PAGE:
[We often begin the year with a flurry of activity. We make plans and start new projects until our schedules nearly burst. If we are not careful we can become busy without becoming better. Today’s post is intended to help us be busy with better things.]
Are you busy? Me too. Some days I feel like a thoroughbred race horse bursting out of the gate, running around in circles, only to end up at the same place at the end of the day and somehow further behind.
Life is a whirl of activity, and to some extent it should be. After all, the Bible never honors laziness. Solomon wrote, “The desire of the lazy man kills him” (Prov. 21:25). We are not put here to live a life of leisure. The New Testament tells us, “Whatever you do, work heartily, as for the Lord” (Col. 3:23). Jesus had an active schedule which got Him up early in the morning and took Him late into the night. The demands of His day were sometimes so pressing He didn’t even have time to eat.
No, we are not placed on this earth for lounging around. God created us to work, be fruitful and helpful. Yes, life is busy, but disciples of Jesus are busy with different things and for different reasons than most people. Here are two steps for doing busy, better.
To do busy better we must first examine the reasons behind our busyness.
This can be an ugly task, because we often discover our weary pace is driven by a sinful pride. Do you ever wear your busyness as a badge of self-importance? Do you ever hear that insidious voice which whispers, “I must be an important person, just look at how busy I am.” We become involved in a dizzying array of activities so we can fit in with the other people at work, and not be left out of what the other children are doing in school. So we put in the extra time and sign up for the new activity to establish our place in this world.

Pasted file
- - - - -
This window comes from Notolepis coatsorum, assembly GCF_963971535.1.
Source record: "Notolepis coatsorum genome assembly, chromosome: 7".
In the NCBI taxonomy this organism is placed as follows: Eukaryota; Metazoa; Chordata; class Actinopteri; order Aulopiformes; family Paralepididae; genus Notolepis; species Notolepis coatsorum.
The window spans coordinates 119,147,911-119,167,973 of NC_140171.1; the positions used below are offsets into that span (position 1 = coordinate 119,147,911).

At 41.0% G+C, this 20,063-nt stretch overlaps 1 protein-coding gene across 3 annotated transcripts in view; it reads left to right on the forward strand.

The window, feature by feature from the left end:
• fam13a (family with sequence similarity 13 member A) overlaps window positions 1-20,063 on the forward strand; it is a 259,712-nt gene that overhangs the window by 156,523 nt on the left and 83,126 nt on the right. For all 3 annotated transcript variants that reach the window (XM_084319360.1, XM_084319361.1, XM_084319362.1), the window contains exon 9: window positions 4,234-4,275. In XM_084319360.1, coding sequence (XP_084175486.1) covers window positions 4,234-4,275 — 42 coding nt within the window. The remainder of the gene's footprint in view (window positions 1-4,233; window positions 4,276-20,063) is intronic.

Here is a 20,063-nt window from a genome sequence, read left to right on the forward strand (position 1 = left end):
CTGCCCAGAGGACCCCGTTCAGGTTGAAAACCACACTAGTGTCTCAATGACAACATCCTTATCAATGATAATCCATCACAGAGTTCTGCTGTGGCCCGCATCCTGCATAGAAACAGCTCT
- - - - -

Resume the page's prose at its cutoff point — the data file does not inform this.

At other times our exhausting pace is driven by our selfish pleasures. Truly, how much of your day is devoured by activities that are merely focused on yourself? Certainly you are important. Your growth is essential. However, your comfort, nor mine, is the goal of life.
Technology is the greatest tool of selfish pleasure today. The big screen, small screen, and palm screen all conspire to waste our time and fill our minds with trash and trivia, leaving us further behind on the things that matter. Our electronic devises are the first things we check in the morning and the last things we consult at night. They are enshrined as the idols of our day, and they drain our lives of time and energy.
The other day I heard a man describe his life as “crazy busy.” I thought, “Yes, some of our busyness is crazy.” Yet, Jesus doesn’t call us to live a life of leisure, but to a better way of doing “busy.” That leads to…
Step 2: Install A Filter
There is one verse that has realigned my schedule more times than I can count. Oh, I’m not perfect in its application, but I’ve seen how this verse filters out the activities that clutter up your schedule and allows you to be busy with better things. Here it is: